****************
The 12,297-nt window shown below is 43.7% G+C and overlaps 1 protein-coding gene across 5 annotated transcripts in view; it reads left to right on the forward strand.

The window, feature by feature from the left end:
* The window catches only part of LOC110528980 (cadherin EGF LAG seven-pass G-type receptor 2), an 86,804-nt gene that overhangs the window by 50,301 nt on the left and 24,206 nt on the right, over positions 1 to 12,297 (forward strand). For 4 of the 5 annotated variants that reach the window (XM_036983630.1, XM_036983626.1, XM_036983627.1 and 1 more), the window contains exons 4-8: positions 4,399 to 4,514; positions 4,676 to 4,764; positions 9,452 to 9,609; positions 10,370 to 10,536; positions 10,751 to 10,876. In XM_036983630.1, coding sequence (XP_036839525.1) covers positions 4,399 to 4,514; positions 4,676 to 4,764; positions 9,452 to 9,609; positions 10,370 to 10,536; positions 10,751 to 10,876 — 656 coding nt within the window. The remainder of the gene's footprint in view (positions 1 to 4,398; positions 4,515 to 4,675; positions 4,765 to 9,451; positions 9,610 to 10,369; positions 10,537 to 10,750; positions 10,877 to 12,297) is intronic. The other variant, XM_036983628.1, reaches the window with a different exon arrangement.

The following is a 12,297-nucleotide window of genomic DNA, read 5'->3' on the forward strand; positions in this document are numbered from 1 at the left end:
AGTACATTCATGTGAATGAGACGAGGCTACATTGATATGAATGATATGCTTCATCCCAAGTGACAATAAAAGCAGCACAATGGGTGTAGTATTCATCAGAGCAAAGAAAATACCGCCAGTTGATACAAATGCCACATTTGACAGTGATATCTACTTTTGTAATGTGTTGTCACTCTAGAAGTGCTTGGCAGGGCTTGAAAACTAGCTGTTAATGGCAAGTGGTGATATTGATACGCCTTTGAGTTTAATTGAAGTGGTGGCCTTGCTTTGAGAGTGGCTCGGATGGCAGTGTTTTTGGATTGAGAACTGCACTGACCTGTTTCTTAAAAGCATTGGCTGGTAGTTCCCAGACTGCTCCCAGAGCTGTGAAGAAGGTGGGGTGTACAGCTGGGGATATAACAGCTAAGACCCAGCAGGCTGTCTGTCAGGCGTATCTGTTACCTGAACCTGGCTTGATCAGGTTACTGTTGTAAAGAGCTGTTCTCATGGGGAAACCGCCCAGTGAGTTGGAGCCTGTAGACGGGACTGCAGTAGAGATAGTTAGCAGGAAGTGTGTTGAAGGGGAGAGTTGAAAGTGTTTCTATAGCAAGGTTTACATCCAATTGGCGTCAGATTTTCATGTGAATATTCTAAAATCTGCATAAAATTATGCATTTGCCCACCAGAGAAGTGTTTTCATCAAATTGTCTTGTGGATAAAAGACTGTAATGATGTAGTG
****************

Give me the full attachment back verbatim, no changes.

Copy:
The 12,297-nt window shown below is 43.7% G+C and overlaps 1 protein-coding gene across 5 annotated transcripts in view; it reads left to right on the forward strand.

The window, feature by feature from the left end:
* The window catches only part of LOC110528980 (cadherin EGF LAG seven-pass G-type receptor 2), an 86,804-nt gene that overhangs the window by 50,301 nt on the left and 24,206 nt on the right, over positions 1 to 12,297 (forward strand). For 4 of the 5 annotated variants that reach the window (XM_036983630.1, XM_036983626.1, XM_036983627.1 and 1 more), the window contains exons 4-8: positions 4,399 to 4,514; positions 4,676 to 4,764; positions 9,452 to 9,609; positions 10,370 to 10,536; positions 10,751 to 10,876. In XM_036983630.1, coding sequence (XP_036839525.1) covers positions 4,399 to 4,514; positions 4,676 to 4,764; positions 9,452 to 9,609; positions 10,370 to 10,536; positions 10,751 to 10,876 — 656 coding nt within the window. The remainder of the gene's footprint in view (positions 1 to 4,398; positions 4,515 to 4,675; positions 4,765 to 9,451; positions 9,610 to 10,369; positions 10,537 to 10,750; positions 10,877 to 12,297) is intronic. The other variant, XM_036983628.1, reaches the window with a different exon arrangement.

The following is a 12,297-nucleotide window of genomic DNA, read 5'->3' on the forward strand; positions in this document are numbered from 1 at the left end:
AGTACATTCATGTGAATGAGACGAGGCTACATTGATATGAATGATATGCTTCATCCCAAGTGACAATAAAAGCAGCACAATGGGTGTAGTATTCATCAGAGCAAAGAAAATACCGCCAGTTGATACAAATGCCACATTTGACAGTGATATCTACTTTTGTAATGTGTTGTCACTCTAGAAGTGCTTGGCAGGGCTTGAAAACTAGCTGTTAATGGCAAGTGGTGATATTGATACGCCTTTGAGTTTAATTGAAGTGGTGGCCTTGCTTTGAGAGTGGCTCGGATGGCAGTGTTTTTGGATTGAGAACTGCACTGACCTGTTTCTTAAAAGCATTGGCTGGTAGTTCCCAGACTGCTCCCAGAGCTGTGAAGAAGGTGGGGTGTACAGCTGGGGATATAACAGCTAAGACCCAGCAGGCTGTCTGTCAGGCGTATCTGTTACCTGAACCTGGCTTGATCAGGTTACTGTTGTAAAGAGCTGTTCTCATGGGGAAACCGCCCAGTGAGTTGGAGCCTGTAGACGGGACTGCAGTAGAGATAGTTAGCAGGAAGTGTGTTGAAGGGGAGAGTTGAAAGTGTTTCTATAGCAAGGTTTACATCCAATTGGCGTCAGATTTTCATGTGAATATTCTAAAATCTGCATAAAATTATGCATTTGCCCACCAGAGAAGTGTTTTCATCAAATTGTCTTGTGGATAAAAGACTGTAATGATGTAGTG